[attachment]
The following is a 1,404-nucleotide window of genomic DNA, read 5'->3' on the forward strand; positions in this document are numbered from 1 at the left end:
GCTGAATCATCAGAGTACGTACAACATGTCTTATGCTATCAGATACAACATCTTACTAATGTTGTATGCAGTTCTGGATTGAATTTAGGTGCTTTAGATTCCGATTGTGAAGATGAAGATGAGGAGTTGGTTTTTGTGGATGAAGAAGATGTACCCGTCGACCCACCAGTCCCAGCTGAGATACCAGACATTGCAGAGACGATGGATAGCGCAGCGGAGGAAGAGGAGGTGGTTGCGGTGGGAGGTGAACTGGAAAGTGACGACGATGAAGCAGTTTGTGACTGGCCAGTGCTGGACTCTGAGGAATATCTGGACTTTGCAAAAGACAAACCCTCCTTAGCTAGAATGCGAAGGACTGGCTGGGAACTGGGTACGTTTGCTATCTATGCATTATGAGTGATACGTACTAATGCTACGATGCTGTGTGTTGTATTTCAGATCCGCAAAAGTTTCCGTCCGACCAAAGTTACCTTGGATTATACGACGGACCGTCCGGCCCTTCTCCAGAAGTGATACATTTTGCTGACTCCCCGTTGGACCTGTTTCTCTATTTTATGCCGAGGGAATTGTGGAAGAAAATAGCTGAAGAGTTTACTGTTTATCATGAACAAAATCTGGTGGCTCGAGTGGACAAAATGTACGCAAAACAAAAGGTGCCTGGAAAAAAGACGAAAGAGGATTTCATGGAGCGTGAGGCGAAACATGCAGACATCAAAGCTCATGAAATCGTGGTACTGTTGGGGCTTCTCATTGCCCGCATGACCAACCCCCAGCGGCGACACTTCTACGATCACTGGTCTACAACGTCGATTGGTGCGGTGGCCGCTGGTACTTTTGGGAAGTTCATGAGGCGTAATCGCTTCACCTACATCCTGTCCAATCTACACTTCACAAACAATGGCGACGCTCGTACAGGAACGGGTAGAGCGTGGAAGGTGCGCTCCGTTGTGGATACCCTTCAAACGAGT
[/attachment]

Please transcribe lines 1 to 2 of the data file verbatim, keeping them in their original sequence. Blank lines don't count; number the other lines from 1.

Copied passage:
The following is a 1,404-nucleotide window of genomic DNA, read 5'->3' on the forward strand; positions in this document are numbered from 1 at the left end:
GCTGAATCATCAGAGTACGTACAACATGTCTTATGCTATCAGATACAACATCTTACTAATGTTGTATGCAGTTCTGGATTGAATTTAGGTGCTTTAGATTCCGATTGTGAAGATGAAGATGAGGAGTTGGTTTTTGTGGATGAAGAAGATGTACCCGTCGACCCACCAGTCCCAGCTGAGATACCAGACATTGCAGAGACGATGGATAGCGCAGCGGAGGAAGAGGAGGTGGTTGCGGTGGGAGGTGAACTGGAAAGTGACGACGATGAAGCAGTTTGTGACTGGCCAGTGCTGGACTCTGAGGAATATCTGGACTTTGCAAAAGACAAACCCTCCTTAGCTAGAATGCGAAGGACTGGCTGGGAACTGGGTACGTTTGCTATCTATGCATTATGAGTGATACGTACTAATGCTACGATGCTGTGTGTTGTATTTCAGATCCGCAAAAGTTTCCGTCCGACCAAAGTTACCTTGGATTATACGACGGACCGTCCGGCCCTTCTCCAGAAGTGATACATTTTGCTGACTCCCCGTTGGACCTGTTTCTCTATTTTATGCCGAGGGAATTGTGGAAGAAAATAGCTGAAGAGTTTACTGTTTATCATGAACAAAATCTGGTGGCTCGAGTGGACAAAATGTACGCAAAACAAAAGGTGCCTGGAAAAAAGACGAAAGAGGATTTCATGGAGCGTGAGGCGAAACATGCAGACATCAAAGCTCATGAAATCGTGGTACTGTTGGGGCTTCTCATTGCCCGCATGACCAACCCCCAGCGGCGACACTTCTACGATCACTGGTCTACAACGTCGATTGGTGCGGTGGCCGCTGGTACTTTTGGGAAGTTCATGAGGCGTAATCGCTTCACCTACATCCTGTCCAATCTACACTTCACAAACAATGGCGACGCTCGTACAGGAACGGGTAGAGCGTGGAAGGTGCGCTCCGTTGTGGATACCCTTCAAACGAGT